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Jon Foreman

Jon Foreman

Posted: August 17, 2010 02:49 PM

When I'm on tour, I try not to think about home too much. I write songs, write things for the Huffington Post, and watch a lot of Sports Center. Lately, ESPN has been running segments on whether instant replay should be used in MLB games. Blown calls like the one that ruined Armando Galarraga's perfect game brings this controversy to a head. Personally, I see both sides of the issue. On the one hand, life (like baseball) is unfair. Sometimes calls go your way, sometimes they don't. On the other hand, our sense of justice speaks up for the folks who've been robbed of victory of a good play by a bad call.

What are umpires after all? They're just folks like you or me. And yes, like us, they are only human. "To err is human, to forgive is divine" -- and to watch the instant replay on the big screen is pretty great too. I was thinking about how helpful this sort of instant replay would be for real life situations outside of the ballpark. For those close calls in life, it would be amazing to be able to review the tape and change your behavior accordingly. You could see things from a different vantage point, or see something you might have missed before. I'm thinking of one specific moment right now. A moment that still is fresh in my mind. A moment that made me angry and frustrated. I'm thinking about my run-in with the police in Tampa Bay Sunday night (which fortunately/unfortunately was videotaped from a few angles).

The day started off great -- our band played a few tunes acoustic at the radio station, caught a few innings of the Orioles/Rays game, and then played some rock 'n' roll at the local amphitheater. It was a beautiful night and I had a few songs left in me so I decided to play a couple tunes out in the parking lot after the show. I call them after-shows and they're exactly what they sound like. No tickets, no lights, no amplification, just a few tunes for whoever wants to listen. These moments embody much of what I love about music: spontaneous, communal and pure. A few old songs and a few new ones, nothing too planned out -- it's just a chance to see music bring people together.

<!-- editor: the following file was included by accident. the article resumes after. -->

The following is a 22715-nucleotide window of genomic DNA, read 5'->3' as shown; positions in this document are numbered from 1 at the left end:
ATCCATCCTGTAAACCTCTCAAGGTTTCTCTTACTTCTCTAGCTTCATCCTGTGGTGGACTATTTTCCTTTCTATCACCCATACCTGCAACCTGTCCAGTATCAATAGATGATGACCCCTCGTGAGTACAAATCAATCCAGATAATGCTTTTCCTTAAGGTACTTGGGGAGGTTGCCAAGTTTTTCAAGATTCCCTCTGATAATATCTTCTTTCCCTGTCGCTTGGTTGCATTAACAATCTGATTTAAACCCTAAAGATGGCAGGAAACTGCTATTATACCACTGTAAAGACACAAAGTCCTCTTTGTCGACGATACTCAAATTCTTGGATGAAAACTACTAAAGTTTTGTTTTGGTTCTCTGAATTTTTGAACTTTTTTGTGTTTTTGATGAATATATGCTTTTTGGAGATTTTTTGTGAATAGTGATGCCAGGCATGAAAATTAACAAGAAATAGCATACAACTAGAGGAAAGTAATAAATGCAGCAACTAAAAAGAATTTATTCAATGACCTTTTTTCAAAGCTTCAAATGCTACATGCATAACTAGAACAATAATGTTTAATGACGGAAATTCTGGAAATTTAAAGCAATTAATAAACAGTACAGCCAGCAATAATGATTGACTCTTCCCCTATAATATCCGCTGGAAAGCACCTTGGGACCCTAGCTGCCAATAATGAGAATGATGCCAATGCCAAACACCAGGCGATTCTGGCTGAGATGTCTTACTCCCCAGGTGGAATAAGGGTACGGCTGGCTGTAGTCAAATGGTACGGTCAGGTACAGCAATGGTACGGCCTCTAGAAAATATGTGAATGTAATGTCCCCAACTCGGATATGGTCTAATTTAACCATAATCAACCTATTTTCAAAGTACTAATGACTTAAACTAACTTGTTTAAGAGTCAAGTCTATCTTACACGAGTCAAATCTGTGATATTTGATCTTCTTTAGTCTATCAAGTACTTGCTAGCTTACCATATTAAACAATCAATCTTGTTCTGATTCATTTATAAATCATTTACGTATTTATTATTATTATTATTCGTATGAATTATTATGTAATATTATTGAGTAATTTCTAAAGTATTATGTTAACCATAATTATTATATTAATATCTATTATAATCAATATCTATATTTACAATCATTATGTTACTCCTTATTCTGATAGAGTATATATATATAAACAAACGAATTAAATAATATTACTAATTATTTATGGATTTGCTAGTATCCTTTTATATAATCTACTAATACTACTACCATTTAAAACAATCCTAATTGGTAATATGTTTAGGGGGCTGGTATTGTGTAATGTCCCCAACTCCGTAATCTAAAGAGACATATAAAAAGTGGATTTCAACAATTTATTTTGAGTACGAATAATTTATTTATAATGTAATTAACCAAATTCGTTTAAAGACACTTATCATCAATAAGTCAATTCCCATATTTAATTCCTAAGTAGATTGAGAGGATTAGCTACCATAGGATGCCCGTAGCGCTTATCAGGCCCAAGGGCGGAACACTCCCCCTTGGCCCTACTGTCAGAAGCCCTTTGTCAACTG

The after-show had just begun when things got interesting. I finished my second song, a tune called "Against the Voices" (ironically enough), when I noticed flashing lights accompanied by a loud voice declaring the night to be over. Now I'm not a rabble-rouser by nature and I have a healthy respect for authority, but I was really disappointed at the way this was being handled. This peaceably established group of well-mannered kids were not violating any laws I could think of. The officer was yelling as though he had already asked me to leave, referencing telling me "one more song already," but I had never spoken with him before.